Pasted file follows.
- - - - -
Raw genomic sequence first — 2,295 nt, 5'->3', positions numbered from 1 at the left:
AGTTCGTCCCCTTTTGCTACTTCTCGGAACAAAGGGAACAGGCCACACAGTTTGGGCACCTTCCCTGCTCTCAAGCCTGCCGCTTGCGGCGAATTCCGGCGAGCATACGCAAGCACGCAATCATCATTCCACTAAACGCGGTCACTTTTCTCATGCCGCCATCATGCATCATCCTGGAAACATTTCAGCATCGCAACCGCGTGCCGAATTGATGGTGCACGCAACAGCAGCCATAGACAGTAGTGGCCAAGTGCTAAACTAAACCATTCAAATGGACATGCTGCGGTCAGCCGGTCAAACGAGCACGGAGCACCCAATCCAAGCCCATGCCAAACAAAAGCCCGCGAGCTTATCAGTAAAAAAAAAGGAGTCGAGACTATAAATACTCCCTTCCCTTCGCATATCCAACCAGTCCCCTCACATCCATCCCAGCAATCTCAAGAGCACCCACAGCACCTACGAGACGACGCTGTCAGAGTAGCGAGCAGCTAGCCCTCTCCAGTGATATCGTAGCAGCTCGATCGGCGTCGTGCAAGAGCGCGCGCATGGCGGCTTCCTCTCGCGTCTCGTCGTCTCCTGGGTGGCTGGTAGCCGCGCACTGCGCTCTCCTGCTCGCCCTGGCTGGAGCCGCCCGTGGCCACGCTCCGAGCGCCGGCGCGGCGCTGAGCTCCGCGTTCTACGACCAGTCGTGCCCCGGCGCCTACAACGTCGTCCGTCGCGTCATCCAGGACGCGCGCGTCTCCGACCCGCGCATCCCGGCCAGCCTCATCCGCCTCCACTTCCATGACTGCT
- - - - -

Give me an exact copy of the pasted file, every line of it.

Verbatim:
Raw genomic sequence first — 2,295 nt, 5'->3', positions numbered from 1 at the left:
AGTTCGTCCCCTTTTGCTACTTCTCGGAACAAAGGGAACAGGCCACACAGTTTGGGCACCTTCCCTGCTCTCAAGCCTGCCGCTTGCGGCGAATTCCGGCGAGCATACGCAAGCACGCAATCATCATTCCACTAAACGCGGTCACTTTTCTCATGCCGCCATCATGCATCATCCTGGAAACATTTCAGCATCGCAACCGCGTGCCGAATTGATGGTGCACGCAACAGCAGCCATAGACAGTAGTGGCCAAGTGCTAAACTAAACCATTCAAATGGACATGCTGCGGTCAGCCGGTCAAACGAGCACGGAGCACCCAATCCAAGCCCATGCCAAACAAAAGCCCGCGAGCTTATCAGTAAAAAAAAAGGAGTCGAGACTATAAATACTCCCTTCCCTTCGCATATCCAACCAGTCCCCTCACATCCATCCCAGCAATCTCAAGAGCACCCACAGCACCTACGAGACGACGCTGTCAGAGTAGCGAGCAGCTAGCCCTCTCCAGTGATATCGTAGCAGCTCGATCGGCGTCGTGCAAGAGCGCGCGCATGGCGGCTTCCTCTCGCGTCTCGTCGTCTCCTGGGTGGCTGGTAGCCGCGCACTGCGCTCTCCTGCTCGCCCTGGCTGGAGCCGCCCGTGGCCACGCTCCGAGCGCCGGCGCGGCGCTGAGCTCCGCGTTCTACGACCAGTCGTGCCCCGGCGCCTACAACGTCGTCCGTCGCGTCATCCAGGACGCGCGCGTCTCCGACCCGCGCATCCCGGCCAGCCTCATCCGCCTCCACTTCCATGACTGCT